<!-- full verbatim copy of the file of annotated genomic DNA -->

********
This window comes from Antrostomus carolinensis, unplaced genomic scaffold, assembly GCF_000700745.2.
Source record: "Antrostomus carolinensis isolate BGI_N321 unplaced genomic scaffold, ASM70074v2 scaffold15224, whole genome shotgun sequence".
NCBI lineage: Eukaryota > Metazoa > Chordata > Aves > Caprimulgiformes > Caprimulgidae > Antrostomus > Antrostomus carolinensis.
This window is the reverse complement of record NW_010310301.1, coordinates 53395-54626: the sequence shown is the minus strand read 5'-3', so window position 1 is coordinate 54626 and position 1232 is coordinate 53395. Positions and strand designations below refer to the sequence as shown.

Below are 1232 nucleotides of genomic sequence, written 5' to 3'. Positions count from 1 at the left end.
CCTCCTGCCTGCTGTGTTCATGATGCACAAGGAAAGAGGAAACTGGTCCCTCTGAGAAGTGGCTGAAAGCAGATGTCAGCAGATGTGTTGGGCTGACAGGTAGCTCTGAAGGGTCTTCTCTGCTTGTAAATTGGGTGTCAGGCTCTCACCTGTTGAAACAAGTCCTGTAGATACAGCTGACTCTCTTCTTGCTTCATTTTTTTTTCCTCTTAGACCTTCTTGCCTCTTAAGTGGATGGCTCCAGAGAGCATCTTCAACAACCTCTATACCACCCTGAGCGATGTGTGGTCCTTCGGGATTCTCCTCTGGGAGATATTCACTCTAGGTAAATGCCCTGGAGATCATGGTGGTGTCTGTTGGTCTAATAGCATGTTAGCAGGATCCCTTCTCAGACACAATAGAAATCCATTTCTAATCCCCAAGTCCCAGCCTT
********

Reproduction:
This window comes from Antrostomus carolinensis, unplaced genomic scaffold, assembly GCF_000700745.2.
Source record: "Antrostomus carolinensis isolate BGI_N321 unplaced genomic scaffold, ASM70074v2 scaffold15224, whole genome shotgun sequence".
NCBI lineage: Eukaryota > Metazoa > Chordata > Aves > Caprimulgiformes > Caprimulgidae > Antrostomus > Antrostomus carolinensis.
This window is the reverse complement of record NW_010310301.1, coordinates 53395-54626: the sequence shown is the minus strand read 5'-3', so window position 1 is coordinate 54626 and position 1232 is coordinate 53395. Positions and strand designations below refer to the sequence as shown.

Below are 1232 nucleotides of genomic sequence, written 5' to 3'. Positions count from 1 at the left end.
CCTCCTGCCTGCTGTGTTCATGATGCACAAGGAAAGAGGAAACTGGTCCCTCTGAGAAGTGGCTGAAAGCAGATGTCAGCAGATGTGTTGGGCTGACAGGTAGCTCTGAAGGGTCTTCTCTGCTTGTAAATTGGGTGTCAGGCTCTCACCTGTTGAAACAAGTCCTGTAGATACAGCTGACTCTCTTCTTGCTTCATTTTTTTTTCCTCTTAGACCTTCTTGCCTCTTAAGTGGATGGCTCCAGAGAGCATCTTCAACAACCTCTATACCACCCTGAGCGATGTGTGGTCCTTCGGGATTCTCCTCTGGGAGATATTCACTCTAGGTAAATGCCCTGGAGATCATGGTGGTGTCTGTTGGTCTAATAGCATGTTAGCAGGATCCCTTCTCAGACACAATAGAAATCCATTTCTAATCCCCAAGTCCCAGCCTT